Last updated: 12:03 AM ET, Thu July 02 2015

Tourism Companies Move Rhinos to Save Them

Tour Operator | Abercrombie & Kent | David Cogswell | June 11, 2015

Tourism Companies Move Rhinos to Save Them

PHOTO: A C130 Hercules aircraft was used as part of recent relocation efforts to protect rhinos from poachers. (Courtesy of Abercrombie & Kent)

Never has the principle “let the market decide” been more tragically wrong than in the case of the market for powdered rhinoceros horn. Because of an ill-founded belief — some would call it a superstition — that powdered rhino horn can be used as a medicine, rhinos may soon disappear from the planet forever.

Some tourism companies are doing what they can to save the rhino from extinction. Abercrombie & Kent Philanthropy recently partnered with Sanctuary Retreats and Rhino Conservation Botswana, The Botswana Defense Forces and Wilderness Safaris to transport a group of about 20 rhinos to Moremi Reserve in Botswana, where they will hopefully be safer from poachers.   

The movement of rhinos took about 15 hours total, including a six-hour truck ride to the airport in South Africa, a flight to Maun, Botswana, and a final flight to their new home in Botswana. A Lockheed C130 Hercules aircraft was used to transport four tons of rhinos in two deliveries.

Related: Safari Operators Move Rhinos to Safe Ground in Botswana

The market for rhino horn is enormously lucrative with the substance selling for as much as $30,000 a pound. With that kind of profit available, the economically disadvantaged can be tempted to become poachers with payments that can change their lives from poverty to affluence. The tide of destruction powered by the market is almost impossible to defend against.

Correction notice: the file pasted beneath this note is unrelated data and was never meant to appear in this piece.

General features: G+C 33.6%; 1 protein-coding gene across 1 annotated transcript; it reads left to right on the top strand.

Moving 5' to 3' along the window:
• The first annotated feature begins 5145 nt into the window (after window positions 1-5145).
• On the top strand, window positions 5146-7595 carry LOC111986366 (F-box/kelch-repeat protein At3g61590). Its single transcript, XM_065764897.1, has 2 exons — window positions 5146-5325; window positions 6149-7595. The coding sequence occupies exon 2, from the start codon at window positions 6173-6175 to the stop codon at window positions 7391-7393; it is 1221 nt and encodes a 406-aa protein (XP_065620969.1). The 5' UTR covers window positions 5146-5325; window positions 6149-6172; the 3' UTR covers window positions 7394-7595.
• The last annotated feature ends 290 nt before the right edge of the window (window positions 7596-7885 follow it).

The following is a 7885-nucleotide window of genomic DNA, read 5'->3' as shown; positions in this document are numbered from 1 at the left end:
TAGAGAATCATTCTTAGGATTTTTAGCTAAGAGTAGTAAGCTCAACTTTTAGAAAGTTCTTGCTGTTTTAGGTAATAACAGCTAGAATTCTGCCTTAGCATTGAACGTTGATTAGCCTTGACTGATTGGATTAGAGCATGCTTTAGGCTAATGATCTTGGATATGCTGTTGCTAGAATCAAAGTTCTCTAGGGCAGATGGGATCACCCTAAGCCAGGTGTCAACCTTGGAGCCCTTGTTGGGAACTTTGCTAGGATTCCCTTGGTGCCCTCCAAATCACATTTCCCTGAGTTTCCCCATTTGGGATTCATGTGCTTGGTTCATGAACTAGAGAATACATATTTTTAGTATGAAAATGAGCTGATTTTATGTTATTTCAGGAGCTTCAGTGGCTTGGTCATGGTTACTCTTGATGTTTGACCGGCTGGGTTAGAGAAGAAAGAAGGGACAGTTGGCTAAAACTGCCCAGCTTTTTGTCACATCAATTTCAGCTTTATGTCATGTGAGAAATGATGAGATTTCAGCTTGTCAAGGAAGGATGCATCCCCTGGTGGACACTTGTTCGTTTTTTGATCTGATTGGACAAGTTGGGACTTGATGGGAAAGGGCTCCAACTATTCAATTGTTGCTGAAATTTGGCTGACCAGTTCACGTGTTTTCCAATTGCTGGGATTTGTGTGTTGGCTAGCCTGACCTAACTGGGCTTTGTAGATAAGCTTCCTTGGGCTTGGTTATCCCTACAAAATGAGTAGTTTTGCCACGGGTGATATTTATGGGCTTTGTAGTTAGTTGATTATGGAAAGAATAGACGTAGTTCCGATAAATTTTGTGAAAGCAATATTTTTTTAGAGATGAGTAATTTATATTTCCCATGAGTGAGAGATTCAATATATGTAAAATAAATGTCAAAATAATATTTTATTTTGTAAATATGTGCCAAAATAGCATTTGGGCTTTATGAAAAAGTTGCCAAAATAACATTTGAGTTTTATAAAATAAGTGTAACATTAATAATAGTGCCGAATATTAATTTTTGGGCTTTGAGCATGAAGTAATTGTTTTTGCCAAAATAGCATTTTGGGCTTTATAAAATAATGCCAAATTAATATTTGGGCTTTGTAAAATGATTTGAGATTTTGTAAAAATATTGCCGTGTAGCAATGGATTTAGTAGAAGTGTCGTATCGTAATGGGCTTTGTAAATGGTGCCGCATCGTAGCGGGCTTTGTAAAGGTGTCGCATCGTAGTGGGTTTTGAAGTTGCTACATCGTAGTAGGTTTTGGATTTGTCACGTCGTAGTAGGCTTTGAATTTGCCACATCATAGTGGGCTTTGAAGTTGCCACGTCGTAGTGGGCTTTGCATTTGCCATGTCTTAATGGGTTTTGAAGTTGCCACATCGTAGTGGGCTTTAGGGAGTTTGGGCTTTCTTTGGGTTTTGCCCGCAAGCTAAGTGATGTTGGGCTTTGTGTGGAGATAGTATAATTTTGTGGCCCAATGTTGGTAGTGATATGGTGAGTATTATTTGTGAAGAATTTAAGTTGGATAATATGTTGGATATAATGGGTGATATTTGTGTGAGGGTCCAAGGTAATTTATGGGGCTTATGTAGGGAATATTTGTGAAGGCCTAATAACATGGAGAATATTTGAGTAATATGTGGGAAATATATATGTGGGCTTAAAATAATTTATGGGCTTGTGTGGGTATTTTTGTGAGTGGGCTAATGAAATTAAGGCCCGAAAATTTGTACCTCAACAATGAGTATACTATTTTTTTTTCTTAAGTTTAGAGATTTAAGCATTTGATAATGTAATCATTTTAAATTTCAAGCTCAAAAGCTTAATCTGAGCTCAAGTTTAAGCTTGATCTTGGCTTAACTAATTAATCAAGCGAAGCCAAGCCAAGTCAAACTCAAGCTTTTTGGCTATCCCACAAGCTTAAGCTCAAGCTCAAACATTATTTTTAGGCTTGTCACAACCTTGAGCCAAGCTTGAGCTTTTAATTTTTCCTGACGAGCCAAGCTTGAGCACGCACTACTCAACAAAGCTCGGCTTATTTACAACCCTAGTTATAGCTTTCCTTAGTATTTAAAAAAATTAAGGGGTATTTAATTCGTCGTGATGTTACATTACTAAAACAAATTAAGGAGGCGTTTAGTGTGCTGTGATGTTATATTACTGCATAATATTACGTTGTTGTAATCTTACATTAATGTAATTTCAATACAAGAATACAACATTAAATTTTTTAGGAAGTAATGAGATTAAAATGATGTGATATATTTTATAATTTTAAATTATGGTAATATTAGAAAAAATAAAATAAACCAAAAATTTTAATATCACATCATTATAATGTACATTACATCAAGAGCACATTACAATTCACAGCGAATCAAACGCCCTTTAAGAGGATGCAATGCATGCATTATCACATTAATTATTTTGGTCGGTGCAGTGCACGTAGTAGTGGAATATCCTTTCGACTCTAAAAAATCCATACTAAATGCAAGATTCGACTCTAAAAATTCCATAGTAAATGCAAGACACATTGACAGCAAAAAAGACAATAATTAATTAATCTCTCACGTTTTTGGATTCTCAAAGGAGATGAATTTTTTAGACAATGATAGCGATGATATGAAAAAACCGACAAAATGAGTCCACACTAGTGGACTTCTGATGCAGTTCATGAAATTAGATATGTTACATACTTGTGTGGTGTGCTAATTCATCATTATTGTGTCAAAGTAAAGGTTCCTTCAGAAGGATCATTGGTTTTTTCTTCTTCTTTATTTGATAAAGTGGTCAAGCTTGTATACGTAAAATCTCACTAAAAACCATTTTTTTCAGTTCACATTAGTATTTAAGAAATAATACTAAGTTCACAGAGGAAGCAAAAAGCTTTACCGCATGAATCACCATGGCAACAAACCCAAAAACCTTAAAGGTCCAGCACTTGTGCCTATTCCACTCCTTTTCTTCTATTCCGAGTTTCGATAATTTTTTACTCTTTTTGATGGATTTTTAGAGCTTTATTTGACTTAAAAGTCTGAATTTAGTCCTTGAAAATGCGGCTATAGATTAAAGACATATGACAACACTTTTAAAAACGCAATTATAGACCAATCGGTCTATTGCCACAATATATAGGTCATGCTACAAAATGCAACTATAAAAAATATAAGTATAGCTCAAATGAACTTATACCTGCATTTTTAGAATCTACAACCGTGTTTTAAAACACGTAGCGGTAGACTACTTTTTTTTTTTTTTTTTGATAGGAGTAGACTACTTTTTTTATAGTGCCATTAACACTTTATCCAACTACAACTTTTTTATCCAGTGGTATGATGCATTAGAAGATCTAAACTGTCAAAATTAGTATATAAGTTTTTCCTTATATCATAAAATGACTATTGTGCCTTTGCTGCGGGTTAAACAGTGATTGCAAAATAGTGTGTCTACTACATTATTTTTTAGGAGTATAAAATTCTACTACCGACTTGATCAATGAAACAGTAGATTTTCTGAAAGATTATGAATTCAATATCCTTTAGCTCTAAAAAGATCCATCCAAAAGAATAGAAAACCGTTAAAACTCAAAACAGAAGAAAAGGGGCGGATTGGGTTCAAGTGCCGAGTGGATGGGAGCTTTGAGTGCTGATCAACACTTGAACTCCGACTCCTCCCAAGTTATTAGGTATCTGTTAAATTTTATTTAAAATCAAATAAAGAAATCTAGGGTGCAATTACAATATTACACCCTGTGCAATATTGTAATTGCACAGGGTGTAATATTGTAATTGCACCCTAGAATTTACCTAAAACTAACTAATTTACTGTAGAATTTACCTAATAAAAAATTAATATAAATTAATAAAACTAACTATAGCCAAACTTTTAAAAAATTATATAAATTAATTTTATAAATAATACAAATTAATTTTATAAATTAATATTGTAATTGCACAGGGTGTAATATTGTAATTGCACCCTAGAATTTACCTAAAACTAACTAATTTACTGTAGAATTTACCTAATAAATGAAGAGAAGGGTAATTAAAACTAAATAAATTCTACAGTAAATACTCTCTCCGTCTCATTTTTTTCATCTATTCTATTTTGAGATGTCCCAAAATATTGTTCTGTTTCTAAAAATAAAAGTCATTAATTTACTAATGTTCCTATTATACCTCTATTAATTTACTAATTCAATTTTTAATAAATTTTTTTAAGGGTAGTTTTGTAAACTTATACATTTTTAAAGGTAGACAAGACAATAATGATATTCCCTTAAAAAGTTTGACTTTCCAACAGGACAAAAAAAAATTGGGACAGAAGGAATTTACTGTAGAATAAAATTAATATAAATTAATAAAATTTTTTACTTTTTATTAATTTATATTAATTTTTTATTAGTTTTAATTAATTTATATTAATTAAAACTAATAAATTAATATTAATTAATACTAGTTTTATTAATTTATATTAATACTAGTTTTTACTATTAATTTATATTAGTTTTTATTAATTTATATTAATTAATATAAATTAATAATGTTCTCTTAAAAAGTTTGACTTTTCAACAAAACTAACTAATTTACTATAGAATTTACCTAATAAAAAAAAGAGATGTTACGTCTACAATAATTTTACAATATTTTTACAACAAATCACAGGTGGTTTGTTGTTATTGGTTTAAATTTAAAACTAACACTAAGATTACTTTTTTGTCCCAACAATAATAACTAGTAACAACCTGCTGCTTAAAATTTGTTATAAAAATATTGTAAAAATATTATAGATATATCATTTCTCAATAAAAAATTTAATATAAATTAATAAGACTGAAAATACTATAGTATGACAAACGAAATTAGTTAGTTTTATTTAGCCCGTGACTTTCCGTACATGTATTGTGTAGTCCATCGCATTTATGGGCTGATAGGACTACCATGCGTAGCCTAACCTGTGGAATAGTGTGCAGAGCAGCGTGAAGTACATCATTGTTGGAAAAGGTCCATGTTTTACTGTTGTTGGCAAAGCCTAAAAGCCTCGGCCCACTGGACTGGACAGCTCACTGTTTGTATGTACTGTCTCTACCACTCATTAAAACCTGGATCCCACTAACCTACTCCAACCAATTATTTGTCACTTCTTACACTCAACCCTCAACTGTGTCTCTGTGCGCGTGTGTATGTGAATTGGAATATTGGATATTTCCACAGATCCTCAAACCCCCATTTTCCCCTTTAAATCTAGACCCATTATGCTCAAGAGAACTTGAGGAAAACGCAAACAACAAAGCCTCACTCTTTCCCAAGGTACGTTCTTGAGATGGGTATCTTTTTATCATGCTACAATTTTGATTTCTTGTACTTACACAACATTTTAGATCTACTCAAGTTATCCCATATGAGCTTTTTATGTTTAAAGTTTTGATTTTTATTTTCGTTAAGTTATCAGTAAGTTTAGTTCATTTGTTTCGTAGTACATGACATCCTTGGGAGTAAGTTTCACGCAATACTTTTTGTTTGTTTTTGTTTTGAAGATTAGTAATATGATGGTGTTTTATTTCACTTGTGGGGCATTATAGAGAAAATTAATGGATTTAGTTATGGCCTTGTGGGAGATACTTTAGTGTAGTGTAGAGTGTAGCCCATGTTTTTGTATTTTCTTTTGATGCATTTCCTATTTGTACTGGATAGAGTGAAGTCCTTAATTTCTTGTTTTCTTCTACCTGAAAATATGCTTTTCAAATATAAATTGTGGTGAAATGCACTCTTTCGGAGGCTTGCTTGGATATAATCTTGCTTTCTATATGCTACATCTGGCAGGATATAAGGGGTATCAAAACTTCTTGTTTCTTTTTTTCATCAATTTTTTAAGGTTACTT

And it’s all based on a belief that is unfounded.

“According to the people who sell it in the markets of East Asia,” states a post on Africa Check, “powdered rhino horn can serve as everything from a cure for cancer to an all-purpose health tonic, a sexual stimulant, a hangover cure and a treatment for high fever.”

There is little evidence for the much-vaunted healing powers of rhino horn. According to Dr Raj Amin at the Zoological Society of London, quoted by Africa Check, “Medically, it’s the same as if you were chewing your own nails.”

There is no evidence that powdered rhino horn has any effectiveness as a cure for cancer, but because of the belief that it does, there is a huge demand for it. The result is that hundreds of rhinos are killed every year for no purpose other than to chop off their horns and send them off to the Asian markets.

Without a very serious effort to defend them, rhinos will soon be extinct. And it won’t be for any Darwinian failure to adapt to their environment, but because of this absurd belief that drives a market.

Tourism is one of the only defenses for the rhino. Tourism produces resources that can be used to help protect the rhino, and tourism companies are among the few defenders of the beleaguered rhinos.

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